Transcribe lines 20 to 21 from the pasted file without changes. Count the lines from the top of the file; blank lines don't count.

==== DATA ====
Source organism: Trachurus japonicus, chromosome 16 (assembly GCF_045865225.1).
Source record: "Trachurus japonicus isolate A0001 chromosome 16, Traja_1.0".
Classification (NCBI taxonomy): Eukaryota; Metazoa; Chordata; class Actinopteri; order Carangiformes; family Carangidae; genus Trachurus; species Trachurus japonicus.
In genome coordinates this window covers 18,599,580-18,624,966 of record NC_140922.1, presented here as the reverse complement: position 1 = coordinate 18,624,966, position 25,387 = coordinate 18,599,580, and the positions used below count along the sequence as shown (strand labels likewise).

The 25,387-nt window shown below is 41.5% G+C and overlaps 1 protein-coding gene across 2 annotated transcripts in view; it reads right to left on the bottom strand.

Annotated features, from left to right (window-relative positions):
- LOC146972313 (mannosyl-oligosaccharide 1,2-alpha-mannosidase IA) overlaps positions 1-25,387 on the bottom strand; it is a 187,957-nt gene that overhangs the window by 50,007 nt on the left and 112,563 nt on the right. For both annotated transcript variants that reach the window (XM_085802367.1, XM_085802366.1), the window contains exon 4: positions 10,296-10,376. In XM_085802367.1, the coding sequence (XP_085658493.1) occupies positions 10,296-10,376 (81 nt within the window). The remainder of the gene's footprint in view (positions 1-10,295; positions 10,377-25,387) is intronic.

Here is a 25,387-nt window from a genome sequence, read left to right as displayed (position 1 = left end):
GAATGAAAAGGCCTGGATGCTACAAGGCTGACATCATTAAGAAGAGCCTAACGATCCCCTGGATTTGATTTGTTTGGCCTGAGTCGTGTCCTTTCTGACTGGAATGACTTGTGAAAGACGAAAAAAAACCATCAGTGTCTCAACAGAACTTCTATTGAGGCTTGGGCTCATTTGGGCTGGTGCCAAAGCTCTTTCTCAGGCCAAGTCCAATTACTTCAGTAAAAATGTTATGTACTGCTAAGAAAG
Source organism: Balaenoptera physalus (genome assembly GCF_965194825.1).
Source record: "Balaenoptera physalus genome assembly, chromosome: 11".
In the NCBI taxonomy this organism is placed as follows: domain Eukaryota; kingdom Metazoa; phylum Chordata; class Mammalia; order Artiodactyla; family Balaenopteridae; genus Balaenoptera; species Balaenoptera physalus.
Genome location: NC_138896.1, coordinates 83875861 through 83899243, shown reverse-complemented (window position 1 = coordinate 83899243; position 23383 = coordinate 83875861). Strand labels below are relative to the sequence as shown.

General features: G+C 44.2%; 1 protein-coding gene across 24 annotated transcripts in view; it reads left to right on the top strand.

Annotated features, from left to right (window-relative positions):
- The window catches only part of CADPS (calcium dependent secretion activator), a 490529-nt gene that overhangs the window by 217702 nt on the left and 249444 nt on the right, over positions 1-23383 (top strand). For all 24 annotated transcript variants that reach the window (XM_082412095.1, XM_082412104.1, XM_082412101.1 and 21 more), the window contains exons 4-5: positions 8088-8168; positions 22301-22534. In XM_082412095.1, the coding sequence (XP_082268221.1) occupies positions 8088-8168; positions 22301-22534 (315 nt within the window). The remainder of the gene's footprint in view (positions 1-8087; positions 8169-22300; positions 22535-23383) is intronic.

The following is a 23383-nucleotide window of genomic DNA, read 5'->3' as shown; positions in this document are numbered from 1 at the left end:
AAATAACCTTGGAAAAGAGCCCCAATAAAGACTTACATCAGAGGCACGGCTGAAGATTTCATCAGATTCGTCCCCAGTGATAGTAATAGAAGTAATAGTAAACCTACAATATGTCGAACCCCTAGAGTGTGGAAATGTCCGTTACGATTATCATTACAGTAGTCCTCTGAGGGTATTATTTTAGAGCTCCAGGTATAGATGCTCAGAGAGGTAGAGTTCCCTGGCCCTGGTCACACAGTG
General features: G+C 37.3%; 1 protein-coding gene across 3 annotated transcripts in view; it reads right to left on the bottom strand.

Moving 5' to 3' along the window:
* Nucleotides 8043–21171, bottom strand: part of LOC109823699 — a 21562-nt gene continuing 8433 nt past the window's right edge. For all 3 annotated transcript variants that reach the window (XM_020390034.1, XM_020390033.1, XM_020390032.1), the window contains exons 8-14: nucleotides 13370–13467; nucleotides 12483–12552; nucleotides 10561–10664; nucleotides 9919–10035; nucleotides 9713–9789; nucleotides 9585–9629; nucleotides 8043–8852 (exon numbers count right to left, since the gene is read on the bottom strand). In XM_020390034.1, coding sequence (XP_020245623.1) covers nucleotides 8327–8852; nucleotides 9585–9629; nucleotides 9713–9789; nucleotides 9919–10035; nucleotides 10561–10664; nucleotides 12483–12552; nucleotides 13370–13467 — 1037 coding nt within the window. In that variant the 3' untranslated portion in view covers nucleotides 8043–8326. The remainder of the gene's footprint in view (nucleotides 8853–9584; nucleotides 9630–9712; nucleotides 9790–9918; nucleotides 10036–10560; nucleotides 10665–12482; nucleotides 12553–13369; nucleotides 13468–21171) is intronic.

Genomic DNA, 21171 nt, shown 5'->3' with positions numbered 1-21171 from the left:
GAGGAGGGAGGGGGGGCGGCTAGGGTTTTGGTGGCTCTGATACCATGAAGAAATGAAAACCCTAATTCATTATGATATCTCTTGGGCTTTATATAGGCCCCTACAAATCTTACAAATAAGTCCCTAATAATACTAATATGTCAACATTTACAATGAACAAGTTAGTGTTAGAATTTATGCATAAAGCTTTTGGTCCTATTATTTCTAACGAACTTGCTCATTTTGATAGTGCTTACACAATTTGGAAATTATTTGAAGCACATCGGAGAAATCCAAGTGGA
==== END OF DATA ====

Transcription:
Moving 5' to 3' along the window:
* Nucleotides 8043–21171, bottom strand: part of LOC109823699 — a 21562-nt gene continuing 8433 nt past the window's right edge. For all 3 annotated transcript variants that reach the window (XM_020390034.1, XM_020390033.1, XM_020390032.1), the window contains exons 8-14: nucleotides 13370–13467; nucleotides 12483–12552; nucleotides 10561–10664; nucleotides 9919–10035; nucleotides 9713–9789; nucleotides 9585–9629; nucleotides 8043–8852 (exon numbers count right to left, since the gene is read on the bottom strand). In XM_020390034.1, coding sequence (XP_020245623.1) covers nucleotides 8327–8852; nucleotides 9585–9629; nucleotides 9713–9789; nucleotides 9919–10035; nucleotides 10561–10664; nucleotides 12483–12552; nucleotides 13370–13467 — 1037 coding nt within the window. In that variant the 3' untranslated portion in view covers nucleotides 8043–8326. The remainder of the gene's footprint in view (nucleotides 8853–9584; nucleotides 9630–9712; nucleotides 9790–9918; nucleotides 10036–10560; nucleotides 10665–12482; nucleotides 12553–13369; nucleotides 13468–21171) is intronic.